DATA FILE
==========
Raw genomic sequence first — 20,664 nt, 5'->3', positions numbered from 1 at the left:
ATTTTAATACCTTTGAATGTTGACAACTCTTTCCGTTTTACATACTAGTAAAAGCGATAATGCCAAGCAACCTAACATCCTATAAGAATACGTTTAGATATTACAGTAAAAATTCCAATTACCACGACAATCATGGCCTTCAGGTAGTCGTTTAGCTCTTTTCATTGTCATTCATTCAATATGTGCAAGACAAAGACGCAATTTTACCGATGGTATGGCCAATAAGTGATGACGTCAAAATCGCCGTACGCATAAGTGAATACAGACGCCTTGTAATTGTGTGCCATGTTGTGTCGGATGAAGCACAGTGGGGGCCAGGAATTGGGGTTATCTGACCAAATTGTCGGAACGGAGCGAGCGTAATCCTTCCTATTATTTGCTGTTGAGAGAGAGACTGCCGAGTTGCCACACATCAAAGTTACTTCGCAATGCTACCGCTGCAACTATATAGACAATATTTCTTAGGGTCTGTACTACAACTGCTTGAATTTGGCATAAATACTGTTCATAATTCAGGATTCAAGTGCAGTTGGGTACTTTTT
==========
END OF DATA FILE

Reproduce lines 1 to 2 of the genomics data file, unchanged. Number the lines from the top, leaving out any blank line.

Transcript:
Raw genomic sequence first — 20,664 nt, 5'->3', positions numbered from 1 at the left:
ATTTTAATACCTTTGAATGTTGACAACTCTTTCCGTTTTACATACTAGTAAAAGCGATAATGCCAAGCAACCTAACATCCTATAAGAATACGTTTAGATATTACAGTAAAAATTCCAATTACCACGACAATCATGGCCTTCAGGTAGTCGTTTAGCTCTTTTCATTGTCATTCATTCAATATGTGCAAGACAAAGACGCAATTTTACCGATGGTATGGCCAATAAGTGATGACGTCAAAATCGCCGTACGCATAAGTGAATACAGACGCCTTGTAATTGTGTGCCATGTTGTGTCGGATGAAGCACAGTGGGGGCCAGGAATTGGGGTTATCTGACCAAATTGTCGGAACGGAGCGAGCGTAATCCTTCCTATTATTTGCTGTTGAGAGAGAGACTGCCGAGTTGCCACACATCAAAGTTACTTCGCAATGCTACCGCTGCAACTATATAGACAATATTTCTTAGGGTCTGTACTACAACTGCTTGAATTTGGCATAAATACTGTTCATAATTCAGGATTCAAGTGCAGTTGGGTACTTTTT